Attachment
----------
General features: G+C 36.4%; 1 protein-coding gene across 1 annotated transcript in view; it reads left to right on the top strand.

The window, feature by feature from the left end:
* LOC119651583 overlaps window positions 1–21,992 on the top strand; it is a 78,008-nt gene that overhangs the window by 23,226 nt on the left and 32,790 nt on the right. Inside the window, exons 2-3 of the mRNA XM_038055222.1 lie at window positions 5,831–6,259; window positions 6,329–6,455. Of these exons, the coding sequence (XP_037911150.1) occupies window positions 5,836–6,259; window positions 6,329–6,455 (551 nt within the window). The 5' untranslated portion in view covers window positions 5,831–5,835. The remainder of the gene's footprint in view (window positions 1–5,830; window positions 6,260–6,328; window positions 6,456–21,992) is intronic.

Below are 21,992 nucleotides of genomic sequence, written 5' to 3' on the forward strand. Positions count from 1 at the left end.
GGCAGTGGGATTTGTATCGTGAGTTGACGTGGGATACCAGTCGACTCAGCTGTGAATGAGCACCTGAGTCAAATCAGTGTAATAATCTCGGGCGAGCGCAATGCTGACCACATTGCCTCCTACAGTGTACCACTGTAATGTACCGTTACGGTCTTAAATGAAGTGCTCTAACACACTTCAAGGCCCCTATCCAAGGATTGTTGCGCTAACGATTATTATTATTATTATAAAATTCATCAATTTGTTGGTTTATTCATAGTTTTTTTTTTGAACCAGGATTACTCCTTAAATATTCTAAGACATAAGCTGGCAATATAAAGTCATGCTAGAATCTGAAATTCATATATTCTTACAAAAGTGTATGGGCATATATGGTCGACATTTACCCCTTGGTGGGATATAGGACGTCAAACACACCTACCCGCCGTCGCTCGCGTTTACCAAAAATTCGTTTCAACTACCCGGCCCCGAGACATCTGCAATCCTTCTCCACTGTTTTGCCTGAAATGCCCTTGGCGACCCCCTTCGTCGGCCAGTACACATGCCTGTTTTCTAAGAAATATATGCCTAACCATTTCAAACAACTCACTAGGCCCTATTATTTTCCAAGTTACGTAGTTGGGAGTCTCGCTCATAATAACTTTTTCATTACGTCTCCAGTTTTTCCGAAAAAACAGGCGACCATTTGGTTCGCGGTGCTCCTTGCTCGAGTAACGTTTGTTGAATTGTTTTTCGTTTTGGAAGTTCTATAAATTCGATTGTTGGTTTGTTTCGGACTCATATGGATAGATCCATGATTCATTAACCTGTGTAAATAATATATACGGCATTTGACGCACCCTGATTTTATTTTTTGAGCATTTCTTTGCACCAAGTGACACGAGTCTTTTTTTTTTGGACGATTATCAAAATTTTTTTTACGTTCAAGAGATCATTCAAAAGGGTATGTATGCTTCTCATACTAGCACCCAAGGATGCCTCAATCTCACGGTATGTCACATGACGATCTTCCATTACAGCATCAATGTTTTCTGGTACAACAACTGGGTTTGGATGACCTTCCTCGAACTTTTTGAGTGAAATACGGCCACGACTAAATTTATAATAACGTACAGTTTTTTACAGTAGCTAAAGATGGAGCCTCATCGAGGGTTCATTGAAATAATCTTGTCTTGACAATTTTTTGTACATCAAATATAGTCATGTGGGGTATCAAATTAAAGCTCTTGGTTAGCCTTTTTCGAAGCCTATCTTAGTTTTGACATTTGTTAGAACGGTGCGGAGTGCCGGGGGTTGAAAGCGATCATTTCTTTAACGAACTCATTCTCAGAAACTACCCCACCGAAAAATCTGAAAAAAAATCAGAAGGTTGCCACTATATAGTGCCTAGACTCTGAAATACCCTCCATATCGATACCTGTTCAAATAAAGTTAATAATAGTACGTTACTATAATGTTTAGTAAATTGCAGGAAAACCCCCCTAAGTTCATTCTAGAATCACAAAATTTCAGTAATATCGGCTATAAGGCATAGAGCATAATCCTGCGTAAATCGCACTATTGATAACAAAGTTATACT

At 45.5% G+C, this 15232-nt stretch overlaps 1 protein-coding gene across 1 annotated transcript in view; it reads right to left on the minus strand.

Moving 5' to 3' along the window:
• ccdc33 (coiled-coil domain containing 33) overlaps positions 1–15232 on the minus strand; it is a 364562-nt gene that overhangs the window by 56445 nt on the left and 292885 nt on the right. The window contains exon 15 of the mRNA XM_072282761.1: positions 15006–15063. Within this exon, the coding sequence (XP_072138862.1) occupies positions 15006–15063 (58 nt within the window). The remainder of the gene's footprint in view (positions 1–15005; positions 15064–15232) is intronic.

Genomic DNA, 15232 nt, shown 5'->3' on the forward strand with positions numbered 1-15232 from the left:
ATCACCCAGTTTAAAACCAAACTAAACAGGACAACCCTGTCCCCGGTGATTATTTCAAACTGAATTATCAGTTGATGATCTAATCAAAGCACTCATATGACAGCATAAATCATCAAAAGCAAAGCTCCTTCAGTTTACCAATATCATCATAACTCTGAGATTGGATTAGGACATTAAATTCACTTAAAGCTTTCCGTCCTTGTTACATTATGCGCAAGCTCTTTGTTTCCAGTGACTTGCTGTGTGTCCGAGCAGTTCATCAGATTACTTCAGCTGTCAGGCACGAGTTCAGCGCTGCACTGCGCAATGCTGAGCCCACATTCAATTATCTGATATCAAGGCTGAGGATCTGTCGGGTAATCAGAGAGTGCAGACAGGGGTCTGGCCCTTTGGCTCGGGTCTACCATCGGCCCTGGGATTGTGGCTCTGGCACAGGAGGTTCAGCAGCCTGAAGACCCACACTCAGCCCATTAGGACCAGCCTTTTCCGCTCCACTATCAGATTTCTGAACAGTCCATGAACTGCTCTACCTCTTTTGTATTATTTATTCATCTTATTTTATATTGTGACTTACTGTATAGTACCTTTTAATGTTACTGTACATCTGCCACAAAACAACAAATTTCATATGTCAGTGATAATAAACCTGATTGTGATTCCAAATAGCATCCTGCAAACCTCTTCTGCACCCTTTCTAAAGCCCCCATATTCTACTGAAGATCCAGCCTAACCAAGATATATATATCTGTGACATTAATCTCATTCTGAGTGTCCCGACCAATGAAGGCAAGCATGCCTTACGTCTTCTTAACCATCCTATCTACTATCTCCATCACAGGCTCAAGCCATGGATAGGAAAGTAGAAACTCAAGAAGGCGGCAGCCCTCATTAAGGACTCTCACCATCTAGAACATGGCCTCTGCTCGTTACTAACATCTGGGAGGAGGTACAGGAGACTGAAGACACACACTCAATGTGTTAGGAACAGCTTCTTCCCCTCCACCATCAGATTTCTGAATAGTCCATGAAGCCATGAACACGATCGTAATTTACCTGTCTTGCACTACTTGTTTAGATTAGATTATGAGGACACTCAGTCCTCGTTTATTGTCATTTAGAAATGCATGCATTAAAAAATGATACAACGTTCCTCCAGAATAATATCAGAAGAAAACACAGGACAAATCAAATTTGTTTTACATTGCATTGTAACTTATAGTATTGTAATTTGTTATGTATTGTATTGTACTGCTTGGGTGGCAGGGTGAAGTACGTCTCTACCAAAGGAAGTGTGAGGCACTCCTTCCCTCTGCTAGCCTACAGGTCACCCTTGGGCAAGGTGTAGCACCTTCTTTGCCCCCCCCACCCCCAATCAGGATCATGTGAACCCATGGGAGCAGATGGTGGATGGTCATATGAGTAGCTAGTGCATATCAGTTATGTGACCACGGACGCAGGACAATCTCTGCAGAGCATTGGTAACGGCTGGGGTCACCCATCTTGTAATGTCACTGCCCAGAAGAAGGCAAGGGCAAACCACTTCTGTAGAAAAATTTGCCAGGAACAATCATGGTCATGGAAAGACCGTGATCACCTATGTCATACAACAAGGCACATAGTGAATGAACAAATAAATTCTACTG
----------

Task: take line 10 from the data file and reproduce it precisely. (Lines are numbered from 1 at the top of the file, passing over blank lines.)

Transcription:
ATCACCCAGTTTAAAACCAAACTAAACAGGACAACCCTGTCCCCGGTGATTATTTCAAACTGAATTATCAGTTGATGATCTAATCAAAGCACTCATATGACAGCATAAATCATCAAAAGCAAAGCTCCTTCAGTTTACCAATATCATCATAACTCTGAGATTGGATTAGGACATTAAATTCACTTAAAGCTTTCCGTCCTTGTTACATTATGCGCAAGCTCTTTGTTTCCAGTGACTTGCTGTGTGTCCGAGCAGTTCATCAGATTACTTCAGCTGTCAGGCACGAGTTCAGCGCTGCACTGCGCAATGCTGAGCCCACATTCAATTATCTGATATCAAGGCTGAGGATCTGTCGGGTAATCAGAGAGTGCAGACAGGGGTCTGGCCCTTTGGCTCGGGTCTACCATCGGCCCTGGGATTGTGGCTCTGGCACAGGAGGTTCAGCAGCCTGAAGACCCACACTCAGCCCATTAGGACCAGCCTTTTCCGCTCCACTATCAGATTTCTGAACAGTCCATGAACTGCTCTACCTCTTTTGTATTATTTATTCATCTTATTTTATATTGTGACTTACTGTATAGTACCTTTTAATGTTACTGTACATCTGCCACAAAACAACAAATTTCATATGTCAGTGATAATAAACCTGATTGTGATTCCAAATAGCATCCTGCAAACCTCTTCTGCACCCTTTCTAAAGCCCCCATATTCTACTGAAGATCCAGCCTAACCAAGATATATATATCTGTGACATTAATCTCATTCTGAGTGTCCCGACCAATGAAGGCAAGCATGCCTTACGTCTTCTTAACCATCCTATCTACTATCTCCATCACAGGCTCAAGCCATGGATAGGAAAGTAGAAACTCAAGAAGGCGGCAGCCCTCATTAAGGACTCTCACCATCTAGAACATGGCCTCTGCTCGTTACTAACATCTGGGAGGAGGTACAGGAGACTGAAGACACACACTCAATGTGTTAGGAACAGCTTCTTCCCCTCCACCATCAGATTTCTGAATAGTCCATGAAGCCATGAACACGATCGTAATTTACCTGTCTTGCACTACTTGTTTAGATTAGATTATGAGGACACTCAGTCCTCGTTTATTGTCATTTAGAAATGCATGCATTAAAAAATGATACAACGTTCCTCCAGAATAATATCAGAAGAAAACACAGGACAAATCAAATTTGTTTTACATTGCATTGTAACTTATAGTATTGTAATTTGTTATGTATTGTATTGTACTGCTTGGGTGGCAGGGTGAAGTACGTCTCTACCAAAGGAAGTGTGAGGCACTCCTTCCCTCTGCTAGCCTACAGGTCACCCTTGGGCAAGGTGTAGCACCTTCTTTGCCCCCCCCACCCCCAATCAGGATCATGTGAACCCATGGGAGCAGATGGTGGATGGTCATATGAGTAGCTAGTGCATATCAGTTATGTGACCACGGACGCAGGACAATCTCTGCAGAGCATTGGTAACGGCTGGGGTCACCCATCTTGTAATGTCACTGCCCAGAAGAAGGCAAGGGCAAACCACTTCTGTAGAAAAATTTGCCAGGAACAATCATGGTCATGGAAAGACCGTGATCACCTATGTCATACAACAAGGCACATAGTGAATGAACAAATAAATTCTACTG